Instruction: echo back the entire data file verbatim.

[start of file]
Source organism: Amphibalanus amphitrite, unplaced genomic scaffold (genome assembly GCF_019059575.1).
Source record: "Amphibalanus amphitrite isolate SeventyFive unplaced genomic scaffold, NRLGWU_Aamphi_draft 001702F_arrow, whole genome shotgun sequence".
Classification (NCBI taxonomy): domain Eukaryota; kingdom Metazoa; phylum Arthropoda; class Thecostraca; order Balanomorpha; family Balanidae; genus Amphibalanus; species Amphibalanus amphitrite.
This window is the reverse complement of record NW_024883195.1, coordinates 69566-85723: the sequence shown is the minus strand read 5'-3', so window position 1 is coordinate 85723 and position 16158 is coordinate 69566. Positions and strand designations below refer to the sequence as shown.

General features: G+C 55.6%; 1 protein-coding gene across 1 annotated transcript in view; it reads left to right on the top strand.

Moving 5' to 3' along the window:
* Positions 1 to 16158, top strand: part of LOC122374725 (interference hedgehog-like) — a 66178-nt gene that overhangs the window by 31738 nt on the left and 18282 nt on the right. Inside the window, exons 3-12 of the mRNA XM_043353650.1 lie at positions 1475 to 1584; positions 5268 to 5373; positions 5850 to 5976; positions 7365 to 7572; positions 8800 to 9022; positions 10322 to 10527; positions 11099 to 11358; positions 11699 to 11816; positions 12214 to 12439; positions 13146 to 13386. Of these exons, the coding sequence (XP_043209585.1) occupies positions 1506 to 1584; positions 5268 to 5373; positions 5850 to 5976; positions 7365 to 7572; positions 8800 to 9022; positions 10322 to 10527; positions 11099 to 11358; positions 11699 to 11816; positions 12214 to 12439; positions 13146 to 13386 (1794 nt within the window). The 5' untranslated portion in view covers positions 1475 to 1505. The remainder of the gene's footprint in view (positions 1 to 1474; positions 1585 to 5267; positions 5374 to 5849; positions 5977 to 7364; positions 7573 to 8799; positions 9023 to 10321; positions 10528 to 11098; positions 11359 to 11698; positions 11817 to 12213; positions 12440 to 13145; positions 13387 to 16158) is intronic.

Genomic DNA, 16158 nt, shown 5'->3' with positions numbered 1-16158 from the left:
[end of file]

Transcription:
Source organism: Amphibalanus amphitrite, unplaced genomic scaffold (genome assembly GCF_019059575.1).
Source record: "Amphibalanus amphitrite isolate SeventyFive unplaced genomic scaffold, NRLGWU_Aamphi_draft 001702F_arrow, whole genome shotgun sequence".
Classification (NCBI taxonomy): domain Eukaryota; kingdom Metazoa; phylum Arthropoda; class Thecostraca; order Balanomorpha; family Balanidae; genus Amphibalanus; species Amphibalanus amphitrite.
This window is the reverse complement of record NW_024883195.1, coordinates 69566-85723: the sequence shown is the minus strand read 5'-3', so window position 1 is coordinate 85723 and position 16158 is coordinate 69566. Positions and strand designations below refer to the sequence as shown.

General features: G+C 55.6%; 1 protein-coding gene across 1 annotated transcript in view; it reads left to right on the top strand.

Moving 5' to 3' along the window:
* Positions 1 to 16158, top strand: part of LOC122374725 (interference hedgehog-like) — a 66178-nt gene that overhangs the window by 31738 nt on the left and 18282 nt on the right. Inside the window, exons 3-12 of the mRNA XM_043353650.1 lie at positions 1475 to 1584; positions 5268 to 5373; positions 5850 to 5976; positions 7365 to 7572; positions 8800 to 9022; positions 10322 to 10527; positions 11099 to 11358; positions 11699 to 11816; positions 12214 to 12439; positions 13146 to 13386. Of these exons, the coding sequence (XP_043209585.1) occupies positions 1506 to 1584; positions 5268 to 5373; positions 5850 to 5976; positions 7365 to 7572; positions 8800 to 9022; positions 10322 to 10527; positions 11099 to 11358; positions 11699 to 11816; positions 12214 to 12439; positions 13146 to 13386 (1794 nt within the window). The 5' untranslated portion in view covers positions 1475 to 1505. The remainder of the gene's footprint in view (positions 1 to 1474; positions 1585 to 5267; positions 5374 to 5849; positions 5977 to 7364; positions 7573 to 8799; positions 9023 to 10321; positions 10528 to 11098; positions 11359 to 11698; positions 11817 to 12213; positions 12440 to 13145; positions 13387 to 16158) is intronic.

Genomic DNA, 16158 nt, shown 5'->3' with positions numbered 1-16158 from the left: